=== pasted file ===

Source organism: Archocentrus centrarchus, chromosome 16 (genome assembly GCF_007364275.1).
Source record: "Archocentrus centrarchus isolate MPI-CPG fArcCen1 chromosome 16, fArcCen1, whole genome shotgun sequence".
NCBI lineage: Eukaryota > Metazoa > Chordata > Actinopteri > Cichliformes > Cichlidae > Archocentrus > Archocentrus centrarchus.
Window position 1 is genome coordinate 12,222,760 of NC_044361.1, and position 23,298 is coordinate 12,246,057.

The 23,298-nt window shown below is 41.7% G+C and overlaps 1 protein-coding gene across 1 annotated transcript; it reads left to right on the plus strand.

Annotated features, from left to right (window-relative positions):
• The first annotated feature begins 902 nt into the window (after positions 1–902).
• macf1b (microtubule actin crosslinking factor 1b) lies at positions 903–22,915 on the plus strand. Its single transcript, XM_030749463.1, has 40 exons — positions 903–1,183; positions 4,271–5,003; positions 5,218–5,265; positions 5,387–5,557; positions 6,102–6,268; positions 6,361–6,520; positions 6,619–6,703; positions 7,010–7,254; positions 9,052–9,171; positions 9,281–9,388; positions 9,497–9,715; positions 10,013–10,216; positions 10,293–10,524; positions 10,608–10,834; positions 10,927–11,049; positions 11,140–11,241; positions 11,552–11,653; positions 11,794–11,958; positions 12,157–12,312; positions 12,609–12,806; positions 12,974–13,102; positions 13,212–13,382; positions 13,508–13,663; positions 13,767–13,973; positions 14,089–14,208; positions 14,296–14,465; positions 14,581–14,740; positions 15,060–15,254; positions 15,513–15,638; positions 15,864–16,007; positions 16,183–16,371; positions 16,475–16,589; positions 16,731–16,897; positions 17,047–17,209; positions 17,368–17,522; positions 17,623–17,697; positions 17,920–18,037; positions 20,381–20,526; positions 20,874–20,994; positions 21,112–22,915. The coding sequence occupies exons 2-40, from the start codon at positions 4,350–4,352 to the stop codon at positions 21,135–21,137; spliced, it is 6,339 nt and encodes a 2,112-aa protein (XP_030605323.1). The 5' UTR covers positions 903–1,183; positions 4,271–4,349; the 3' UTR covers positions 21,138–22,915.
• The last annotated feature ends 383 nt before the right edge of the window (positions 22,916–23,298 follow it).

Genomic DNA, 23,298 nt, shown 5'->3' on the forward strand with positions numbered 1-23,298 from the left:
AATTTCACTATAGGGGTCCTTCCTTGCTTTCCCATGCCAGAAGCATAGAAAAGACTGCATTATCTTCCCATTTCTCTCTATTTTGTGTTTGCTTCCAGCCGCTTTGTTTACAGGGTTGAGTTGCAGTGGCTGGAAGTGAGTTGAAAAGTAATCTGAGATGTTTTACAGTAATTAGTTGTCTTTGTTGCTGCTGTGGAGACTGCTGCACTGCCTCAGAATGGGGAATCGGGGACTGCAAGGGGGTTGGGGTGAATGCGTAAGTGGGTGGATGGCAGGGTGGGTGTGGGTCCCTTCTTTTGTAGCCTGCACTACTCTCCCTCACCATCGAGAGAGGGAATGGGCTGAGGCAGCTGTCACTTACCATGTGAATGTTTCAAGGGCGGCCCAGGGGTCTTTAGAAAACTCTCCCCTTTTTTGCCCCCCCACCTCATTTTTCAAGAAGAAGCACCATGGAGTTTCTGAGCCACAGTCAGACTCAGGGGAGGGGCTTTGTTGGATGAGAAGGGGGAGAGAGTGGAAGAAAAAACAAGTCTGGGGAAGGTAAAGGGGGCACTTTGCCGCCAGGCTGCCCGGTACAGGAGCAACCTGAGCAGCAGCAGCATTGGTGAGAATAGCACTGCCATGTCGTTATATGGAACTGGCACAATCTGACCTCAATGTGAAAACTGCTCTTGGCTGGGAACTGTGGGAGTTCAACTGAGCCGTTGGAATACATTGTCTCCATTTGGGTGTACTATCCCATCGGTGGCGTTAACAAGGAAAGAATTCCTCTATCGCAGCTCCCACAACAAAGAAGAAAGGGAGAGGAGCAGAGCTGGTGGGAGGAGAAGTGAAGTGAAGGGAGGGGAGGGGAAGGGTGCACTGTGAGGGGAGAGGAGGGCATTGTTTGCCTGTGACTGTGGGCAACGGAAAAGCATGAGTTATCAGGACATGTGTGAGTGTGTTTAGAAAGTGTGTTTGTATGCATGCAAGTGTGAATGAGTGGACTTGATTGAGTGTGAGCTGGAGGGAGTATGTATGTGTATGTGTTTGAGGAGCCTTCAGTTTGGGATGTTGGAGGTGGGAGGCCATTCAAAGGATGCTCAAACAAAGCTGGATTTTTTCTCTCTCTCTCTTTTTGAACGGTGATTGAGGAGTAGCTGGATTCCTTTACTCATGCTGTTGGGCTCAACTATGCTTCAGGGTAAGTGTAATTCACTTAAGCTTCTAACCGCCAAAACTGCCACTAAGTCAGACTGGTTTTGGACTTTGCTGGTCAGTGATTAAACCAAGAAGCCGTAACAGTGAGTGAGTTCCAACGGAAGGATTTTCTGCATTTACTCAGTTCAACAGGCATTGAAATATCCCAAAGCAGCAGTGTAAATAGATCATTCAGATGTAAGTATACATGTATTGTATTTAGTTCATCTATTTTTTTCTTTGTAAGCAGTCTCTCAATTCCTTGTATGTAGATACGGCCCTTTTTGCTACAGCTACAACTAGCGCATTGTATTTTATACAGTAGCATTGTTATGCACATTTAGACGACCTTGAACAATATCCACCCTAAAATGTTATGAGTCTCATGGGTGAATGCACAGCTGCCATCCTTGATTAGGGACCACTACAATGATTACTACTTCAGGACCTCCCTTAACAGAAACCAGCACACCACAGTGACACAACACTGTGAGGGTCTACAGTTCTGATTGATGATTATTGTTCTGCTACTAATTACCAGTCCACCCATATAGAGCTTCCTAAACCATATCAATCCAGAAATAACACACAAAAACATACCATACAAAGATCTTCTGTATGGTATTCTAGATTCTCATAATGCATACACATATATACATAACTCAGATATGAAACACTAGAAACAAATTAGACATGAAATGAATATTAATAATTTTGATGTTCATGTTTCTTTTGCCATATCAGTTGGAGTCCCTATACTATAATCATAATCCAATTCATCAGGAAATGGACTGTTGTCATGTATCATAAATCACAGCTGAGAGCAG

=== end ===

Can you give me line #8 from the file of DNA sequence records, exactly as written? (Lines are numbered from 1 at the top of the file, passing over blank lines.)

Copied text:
• macf1b (microtubule actin crosslinking factor 1b) lies at positions 903–22,915 on the plus strand. Its single transcript, XM_030749463.1, has 40 exons — positions 903–1,183; positions 4,271–5,003; positions 5,218–5,265; positions 5,387–5,557; positions 6,102–6,268; positions 6,361–6,520; positions 6,619–6,703; positions 7,010–7,254; positions 9,052–9,171; positions 9,281–9,388; positions 9,497–9,715; positions 10,013–10,216; positions 10,293–10,524; positions 10,608–10,834; positions 10,927–11,049; positions 11,140–11,241; positions 11,552–11,653; positions 11,794–11,958; positions 12,157–12,312; positions 12,609–12,806; positions 12,974–13,102; positions 13,212–13,382; positions 13,508–13,663; positions 13,767–13,973; positions 14,089–14,208; positions 14,296–14,465; positions 14,581–14,740; positions 15,060–15,254; positions 15,513–15,638; positions 15,864–16,007; positions 16,183–16,371; positions 16,475–16,589; positions 16,731–16,897; positions 17,047–17,209; positions 17,368–17,522; positions 17,623–17,697; positions 17,920–18,037; positions 20,381–20,526; positions 20,874–20,994; positions 21,112–22,915. The coding sequence occupies exons 2-40, from the start codon at positions 4,350–4,352 to the stop codon at positions 21,135–21,137; spliced, it is 6,339 nt and encodes a 2,112-aa protein (XP_030605323.1). The 5' UTR covers positions 903–1,183; positions 4,271–4,349; the 3' UTR covers positions 21,138–22,915.